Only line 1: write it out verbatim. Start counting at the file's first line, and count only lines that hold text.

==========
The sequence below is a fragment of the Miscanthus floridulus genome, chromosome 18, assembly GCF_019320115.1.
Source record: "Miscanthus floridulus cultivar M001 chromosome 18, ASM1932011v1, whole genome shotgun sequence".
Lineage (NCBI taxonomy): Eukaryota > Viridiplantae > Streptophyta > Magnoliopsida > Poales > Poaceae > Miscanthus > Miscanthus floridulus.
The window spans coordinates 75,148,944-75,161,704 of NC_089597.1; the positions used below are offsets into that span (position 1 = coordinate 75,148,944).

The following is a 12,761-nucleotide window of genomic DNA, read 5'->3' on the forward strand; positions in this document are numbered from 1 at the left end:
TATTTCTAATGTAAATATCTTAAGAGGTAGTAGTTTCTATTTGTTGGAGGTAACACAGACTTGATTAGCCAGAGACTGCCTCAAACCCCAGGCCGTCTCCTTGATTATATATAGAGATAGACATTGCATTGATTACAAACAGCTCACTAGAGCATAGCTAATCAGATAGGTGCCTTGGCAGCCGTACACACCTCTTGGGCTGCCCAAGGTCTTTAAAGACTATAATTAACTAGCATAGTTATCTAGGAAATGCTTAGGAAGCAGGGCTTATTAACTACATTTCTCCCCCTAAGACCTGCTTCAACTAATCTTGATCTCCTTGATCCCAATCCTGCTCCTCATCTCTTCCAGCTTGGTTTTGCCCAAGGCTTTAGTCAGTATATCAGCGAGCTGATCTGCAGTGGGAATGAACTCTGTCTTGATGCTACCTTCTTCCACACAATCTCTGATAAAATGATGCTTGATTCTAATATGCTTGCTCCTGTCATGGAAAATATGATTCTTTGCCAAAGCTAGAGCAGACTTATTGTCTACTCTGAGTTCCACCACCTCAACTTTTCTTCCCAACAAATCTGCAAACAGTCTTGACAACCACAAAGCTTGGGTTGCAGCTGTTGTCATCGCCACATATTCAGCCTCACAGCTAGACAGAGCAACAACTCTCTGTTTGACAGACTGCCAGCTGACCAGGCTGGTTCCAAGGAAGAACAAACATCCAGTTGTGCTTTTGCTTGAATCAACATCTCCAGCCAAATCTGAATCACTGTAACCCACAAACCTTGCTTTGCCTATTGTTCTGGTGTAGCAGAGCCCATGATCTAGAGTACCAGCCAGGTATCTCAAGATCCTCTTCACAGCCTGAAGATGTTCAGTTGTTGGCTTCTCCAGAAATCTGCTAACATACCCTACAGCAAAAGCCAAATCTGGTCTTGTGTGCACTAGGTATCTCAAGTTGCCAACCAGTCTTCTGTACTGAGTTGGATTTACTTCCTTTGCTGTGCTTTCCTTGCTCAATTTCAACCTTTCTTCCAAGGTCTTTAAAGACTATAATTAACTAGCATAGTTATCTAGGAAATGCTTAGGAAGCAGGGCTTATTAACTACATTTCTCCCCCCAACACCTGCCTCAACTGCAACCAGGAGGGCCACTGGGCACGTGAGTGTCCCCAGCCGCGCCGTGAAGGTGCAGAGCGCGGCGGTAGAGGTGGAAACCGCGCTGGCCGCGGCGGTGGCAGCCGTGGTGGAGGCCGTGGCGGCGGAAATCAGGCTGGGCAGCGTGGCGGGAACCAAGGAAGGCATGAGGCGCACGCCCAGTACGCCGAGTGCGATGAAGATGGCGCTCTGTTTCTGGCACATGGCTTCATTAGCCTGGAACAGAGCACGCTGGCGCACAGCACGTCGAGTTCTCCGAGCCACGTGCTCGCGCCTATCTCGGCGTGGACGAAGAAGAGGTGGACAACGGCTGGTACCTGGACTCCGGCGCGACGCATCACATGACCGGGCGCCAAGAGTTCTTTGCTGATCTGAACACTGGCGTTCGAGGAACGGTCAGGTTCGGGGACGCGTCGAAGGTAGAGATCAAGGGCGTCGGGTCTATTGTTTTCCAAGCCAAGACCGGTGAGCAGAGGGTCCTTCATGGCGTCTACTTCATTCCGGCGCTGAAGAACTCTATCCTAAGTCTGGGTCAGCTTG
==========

The sequence below is a fragment of the Miscanthus floridulus genome, chromosome 18, assembly GCF_019320115.1.